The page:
This is your opportunity to spend time alone with God.  The more time you spend with Him the more you will get to know Him as He reveals more of who He is to your heart, soul and spirit. This time will be personal and wholly unique to your faith journey with Him.

Read again the two passages from Scripture; Deuteronomy 15:1-11 and Matthew 26:6-13, and let them speak to you afresh in light of giving, stewardship and fund-raising as ministry.  As God speaks to you why not write down in your journal what you sense God is saying to you.

The benefit of writing down your thoughts helps you to check them against Scripture, and then plants them more firmly in your heart and mind, than just simply thinking on things.

I concluded the sermon with a question:

“What of yours is God asking you to be prepared to offer to Him for use in extending His Kingdom here in these villages?”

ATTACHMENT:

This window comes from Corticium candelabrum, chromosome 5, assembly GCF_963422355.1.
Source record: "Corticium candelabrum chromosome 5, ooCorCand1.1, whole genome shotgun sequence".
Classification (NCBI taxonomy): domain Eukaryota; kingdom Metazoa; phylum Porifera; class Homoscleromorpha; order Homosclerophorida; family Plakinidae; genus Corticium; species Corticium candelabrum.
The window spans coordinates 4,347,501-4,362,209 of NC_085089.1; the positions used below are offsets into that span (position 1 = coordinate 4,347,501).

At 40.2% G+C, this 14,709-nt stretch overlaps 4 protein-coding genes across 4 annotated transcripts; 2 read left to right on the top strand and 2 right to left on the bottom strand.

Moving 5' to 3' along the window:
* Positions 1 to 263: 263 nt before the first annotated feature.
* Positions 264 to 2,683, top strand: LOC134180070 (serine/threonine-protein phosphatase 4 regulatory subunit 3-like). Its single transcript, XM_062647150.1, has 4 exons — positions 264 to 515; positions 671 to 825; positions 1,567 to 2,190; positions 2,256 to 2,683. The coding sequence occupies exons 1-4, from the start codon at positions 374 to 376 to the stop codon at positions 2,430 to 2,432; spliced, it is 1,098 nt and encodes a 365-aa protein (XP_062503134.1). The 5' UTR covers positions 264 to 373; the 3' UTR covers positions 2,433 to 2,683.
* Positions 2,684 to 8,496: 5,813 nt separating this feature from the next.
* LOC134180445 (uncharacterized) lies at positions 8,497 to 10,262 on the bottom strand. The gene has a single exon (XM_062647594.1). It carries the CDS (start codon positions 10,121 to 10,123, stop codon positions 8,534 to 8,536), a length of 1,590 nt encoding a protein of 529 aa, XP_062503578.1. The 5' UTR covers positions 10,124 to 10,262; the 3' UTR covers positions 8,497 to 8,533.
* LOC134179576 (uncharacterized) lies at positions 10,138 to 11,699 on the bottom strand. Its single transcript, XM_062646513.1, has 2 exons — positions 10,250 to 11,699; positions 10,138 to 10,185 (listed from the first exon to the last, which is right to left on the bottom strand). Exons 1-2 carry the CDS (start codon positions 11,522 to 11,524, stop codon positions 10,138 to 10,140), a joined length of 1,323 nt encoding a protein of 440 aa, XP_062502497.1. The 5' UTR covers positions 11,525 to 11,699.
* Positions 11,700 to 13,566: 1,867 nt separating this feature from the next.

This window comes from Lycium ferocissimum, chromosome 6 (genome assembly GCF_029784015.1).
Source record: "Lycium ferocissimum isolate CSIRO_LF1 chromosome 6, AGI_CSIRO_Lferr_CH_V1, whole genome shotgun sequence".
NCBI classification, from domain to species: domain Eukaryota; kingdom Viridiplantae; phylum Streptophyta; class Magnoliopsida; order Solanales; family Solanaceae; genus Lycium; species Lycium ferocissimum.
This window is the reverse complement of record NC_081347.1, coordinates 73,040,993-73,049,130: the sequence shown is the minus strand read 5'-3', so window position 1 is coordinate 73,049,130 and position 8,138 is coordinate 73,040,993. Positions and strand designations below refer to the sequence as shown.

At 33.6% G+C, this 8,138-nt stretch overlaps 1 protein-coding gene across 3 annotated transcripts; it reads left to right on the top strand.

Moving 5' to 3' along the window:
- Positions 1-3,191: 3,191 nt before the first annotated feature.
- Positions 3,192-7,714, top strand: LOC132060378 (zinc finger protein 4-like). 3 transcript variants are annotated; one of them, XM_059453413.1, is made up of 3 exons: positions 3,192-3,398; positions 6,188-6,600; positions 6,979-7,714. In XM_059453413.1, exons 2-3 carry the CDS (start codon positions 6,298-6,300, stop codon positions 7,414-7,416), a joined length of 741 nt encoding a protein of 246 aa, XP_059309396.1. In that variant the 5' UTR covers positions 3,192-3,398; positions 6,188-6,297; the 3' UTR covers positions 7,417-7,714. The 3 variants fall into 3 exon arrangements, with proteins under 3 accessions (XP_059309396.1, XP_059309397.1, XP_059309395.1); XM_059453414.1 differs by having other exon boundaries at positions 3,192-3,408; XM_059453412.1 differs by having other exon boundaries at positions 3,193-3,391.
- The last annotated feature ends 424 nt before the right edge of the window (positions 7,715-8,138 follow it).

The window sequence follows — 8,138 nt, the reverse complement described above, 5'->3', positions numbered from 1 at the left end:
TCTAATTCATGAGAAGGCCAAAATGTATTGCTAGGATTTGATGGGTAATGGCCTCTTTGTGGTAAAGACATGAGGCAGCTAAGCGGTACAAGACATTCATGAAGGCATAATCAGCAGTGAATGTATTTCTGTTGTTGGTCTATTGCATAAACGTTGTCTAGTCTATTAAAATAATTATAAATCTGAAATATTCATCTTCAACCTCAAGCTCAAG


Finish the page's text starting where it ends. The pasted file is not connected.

Go into a quiet place and invite God to show you how He wants you to answer this question.

As you ponder on it why not write down your thoughts and share your reflections with others.

Prayer response

Lord Jesus, teach me to be generous;

teach me to serve you as you deserve,

to give and not to count the cost,

to fight and not to heed the wounds,

to toil and not to seek for rest,

to labour and not to seek reward,

except that of knowing that I do your will.

Amen.                                                             

St. Ignatius Loyola

The Spirituality of Fund-raising: Part 2

Helping the Kingdom Come about

Last week I spoke about the ministry of fund-raising being a conversion experience as it helps us to realise our vision and mission.  Vision and mission is all about extending God’s kingdom here on earth as it is in heaven.  Likewise, fund-raising is a very concrete way to help the Kingdom of God come about.

But what is the Kingdom?

Jesus spoke on many occasions about the Kingdom.  His message was, “Repent for the Kingdom of God has come near”.